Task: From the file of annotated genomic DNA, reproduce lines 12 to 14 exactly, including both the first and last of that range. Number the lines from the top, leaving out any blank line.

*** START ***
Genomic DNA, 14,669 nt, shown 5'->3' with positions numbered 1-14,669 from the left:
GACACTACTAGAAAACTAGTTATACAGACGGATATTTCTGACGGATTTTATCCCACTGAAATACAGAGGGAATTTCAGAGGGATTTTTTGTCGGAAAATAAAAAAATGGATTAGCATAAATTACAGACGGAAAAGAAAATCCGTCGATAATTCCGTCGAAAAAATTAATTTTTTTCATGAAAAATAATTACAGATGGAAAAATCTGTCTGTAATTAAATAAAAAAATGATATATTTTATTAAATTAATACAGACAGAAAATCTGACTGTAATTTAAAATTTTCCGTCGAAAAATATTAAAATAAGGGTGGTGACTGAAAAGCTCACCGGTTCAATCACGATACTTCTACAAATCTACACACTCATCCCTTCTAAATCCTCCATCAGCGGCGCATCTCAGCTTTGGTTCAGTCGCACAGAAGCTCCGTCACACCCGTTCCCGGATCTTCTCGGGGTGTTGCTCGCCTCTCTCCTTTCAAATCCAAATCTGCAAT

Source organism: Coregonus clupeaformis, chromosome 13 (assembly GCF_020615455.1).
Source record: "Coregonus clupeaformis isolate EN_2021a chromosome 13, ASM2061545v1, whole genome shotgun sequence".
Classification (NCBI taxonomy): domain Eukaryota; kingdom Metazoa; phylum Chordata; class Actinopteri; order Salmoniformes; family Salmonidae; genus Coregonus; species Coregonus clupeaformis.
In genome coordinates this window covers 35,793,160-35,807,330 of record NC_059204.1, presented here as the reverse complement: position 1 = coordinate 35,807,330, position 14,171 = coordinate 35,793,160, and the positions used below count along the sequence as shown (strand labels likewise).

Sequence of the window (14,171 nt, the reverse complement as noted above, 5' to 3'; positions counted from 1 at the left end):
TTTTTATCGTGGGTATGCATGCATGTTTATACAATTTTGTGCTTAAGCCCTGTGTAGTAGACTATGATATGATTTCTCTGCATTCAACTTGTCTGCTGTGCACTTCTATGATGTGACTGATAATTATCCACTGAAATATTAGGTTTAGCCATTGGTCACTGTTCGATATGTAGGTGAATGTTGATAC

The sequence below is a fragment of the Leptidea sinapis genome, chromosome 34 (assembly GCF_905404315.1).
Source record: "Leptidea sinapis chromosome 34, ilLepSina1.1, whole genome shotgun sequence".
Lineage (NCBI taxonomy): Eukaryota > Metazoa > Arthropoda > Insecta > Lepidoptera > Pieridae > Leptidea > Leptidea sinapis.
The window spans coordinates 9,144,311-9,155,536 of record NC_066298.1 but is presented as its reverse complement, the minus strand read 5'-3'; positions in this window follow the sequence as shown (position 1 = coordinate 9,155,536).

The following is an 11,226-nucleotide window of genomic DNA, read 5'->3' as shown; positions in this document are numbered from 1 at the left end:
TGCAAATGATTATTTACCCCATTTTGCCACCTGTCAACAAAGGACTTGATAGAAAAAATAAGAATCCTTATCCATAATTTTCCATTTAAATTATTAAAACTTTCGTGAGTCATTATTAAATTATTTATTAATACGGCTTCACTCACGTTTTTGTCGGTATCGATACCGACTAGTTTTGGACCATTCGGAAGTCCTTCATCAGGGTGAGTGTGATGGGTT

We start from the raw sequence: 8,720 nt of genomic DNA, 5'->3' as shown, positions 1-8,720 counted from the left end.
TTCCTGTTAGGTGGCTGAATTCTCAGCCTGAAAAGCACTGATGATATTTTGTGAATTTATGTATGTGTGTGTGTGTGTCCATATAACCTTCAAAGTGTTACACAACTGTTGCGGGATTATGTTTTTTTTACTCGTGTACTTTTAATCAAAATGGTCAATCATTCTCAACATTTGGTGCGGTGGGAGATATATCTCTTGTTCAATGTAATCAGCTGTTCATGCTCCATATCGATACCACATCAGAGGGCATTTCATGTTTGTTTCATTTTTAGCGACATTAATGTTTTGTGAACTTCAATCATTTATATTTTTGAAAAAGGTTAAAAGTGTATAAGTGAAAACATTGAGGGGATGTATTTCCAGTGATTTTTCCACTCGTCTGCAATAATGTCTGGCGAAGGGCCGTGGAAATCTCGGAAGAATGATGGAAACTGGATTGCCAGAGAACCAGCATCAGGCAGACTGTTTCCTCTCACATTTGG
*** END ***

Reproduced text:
The window spans coordinates 9,144,311-9,155,536 of record NC_066298.1 but is presented as its reverse complement, the minus strand read 5'-3'; positions in this window follow the sequence as shown (position 1 = coordinate 9,155,536).

The following is an 11,226-nucleotide window of genomic DNA, read 5'->3' as shown; positions in this document are numbered from 1 at the left end:
TGCAAATGATTATTTACCCCATTTTGCCACCTGTCAACAAAGGACTTGATAGAAAAAATAAGAATCCTTATCCATAATTTTCCATTTAAATTATTAAAACTTTCGTGAGTCATTATTAAATTATTTATTAATACGGCTTCACTCACGTTTTTGTCGGTATCGATACCGACTAGTTTTGGACCATTCGGAAGTCCTTCATCAGGGTGAGTGTGATGGGTT